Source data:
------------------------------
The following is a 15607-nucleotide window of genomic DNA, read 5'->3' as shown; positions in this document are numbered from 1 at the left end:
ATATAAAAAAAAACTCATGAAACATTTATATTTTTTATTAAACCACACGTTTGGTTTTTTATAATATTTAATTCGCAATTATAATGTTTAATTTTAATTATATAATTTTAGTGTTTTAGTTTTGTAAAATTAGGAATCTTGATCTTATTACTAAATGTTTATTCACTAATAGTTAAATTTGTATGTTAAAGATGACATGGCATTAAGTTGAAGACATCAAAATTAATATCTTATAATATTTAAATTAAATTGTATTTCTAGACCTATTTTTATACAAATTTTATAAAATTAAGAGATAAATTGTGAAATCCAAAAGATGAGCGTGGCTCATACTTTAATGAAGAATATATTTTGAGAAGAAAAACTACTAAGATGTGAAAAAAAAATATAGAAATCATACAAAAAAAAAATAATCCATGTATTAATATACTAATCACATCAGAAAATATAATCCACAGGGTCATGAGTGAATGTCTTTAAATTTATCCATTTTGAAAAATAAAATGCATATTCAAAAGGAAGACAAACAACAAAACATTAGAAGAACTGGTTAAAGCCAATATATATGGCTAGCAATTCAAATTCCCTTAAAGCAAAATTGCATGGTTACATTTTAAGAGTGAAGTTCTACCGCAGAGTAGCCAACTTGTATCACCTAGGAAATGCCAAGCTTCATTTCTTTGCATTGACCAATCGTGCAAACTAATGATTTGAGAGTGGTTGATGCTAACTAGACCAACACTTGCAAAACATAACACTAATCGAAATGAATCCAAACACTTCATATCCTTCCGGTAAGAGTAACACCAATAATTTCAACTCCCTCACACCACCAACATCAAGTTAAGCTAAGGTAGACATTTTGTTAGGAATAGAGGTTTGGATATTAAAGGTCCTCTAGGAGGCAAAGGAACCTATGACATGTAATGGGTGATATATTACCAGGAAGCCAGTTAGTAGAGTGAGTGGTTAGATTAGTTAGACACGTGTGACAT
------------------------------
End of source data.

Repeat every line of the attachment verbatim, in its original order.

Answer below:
The following is a 15607-nucleotide window of genomic DNA, read 5'->3' as shown; positions in this document are numbered from 1 at the left end:
ATATAAAAAAAAACTCATGAAACATTTATATTTTTTATTAAACCACACGTTTGGTTTTTTATAATATTTAATTCGCAATTATAATGTTTAATTTTAATTATATAATTTTAGTGTTTTAGTTTTGTAAAATTAGGAATCTTGATCTTATTACTAAATGTTTATTCACTAATAGTTAAATTTGTATGTTAAAGATGACATGGCATTAAGTTGAAGACATCAAAATTAATATCTTATAATATTTAAATTAAATTGTATTTCTAGACCTATTTTTATACAAATTTTATAAAATTAAGAGATAAATTGTGAAATCCAAAAGATGAGCGTGGCTCATACTTTAATGAAGAATATATTTTGAGAAGAAAAACTACTAAGATGTGAAAAAAAAATATAGAAATCATACAAAAAAAAAATAATCCATGTATTAATATACTAATCACATCAGAAAATATAATCCACAGGGTCATGAGTGAATGTCTTTAAATTTATCCATTTTGAAAAATAAAATGCATATTCAAAAGGAAGACAAACAACAAAACATTAGAAGAACTGGTTAAAGCCAATATATATGGCTAGCAATTCAAATTCCCTTAAAGCAAAATTGCATGGTTACATTTTAAGAGTGAAGTTCTACCGCAGAGTAGCCAACTTGTATCACCTAGGAAATGCCAAGCTTCATTTCTTTGCATTGACCAATCGTGCAAACTAATGATTTGAGAGTGGTTGATGCTAACTAGACCAACACTTGCAAAACATAACACTAATCGAAATGAATCCAAACACTTCATATCCTTCCGGTAAGAGTAACACCAATAATTTCAACTCCCTCACACCACCAACATCAAGTTAAGCTAAGGTAGACATTTTGTTAGGAATAGAGGTTTGGATATTAAAGGTCCTCTAGGAGGCAAAGGAACCTATGACATGTAATGGGTGATATATTACCAGGAAGCCAGTTAGTAGAGTGAGTGGTTAGATTAGTTAGACACGTGTGACAT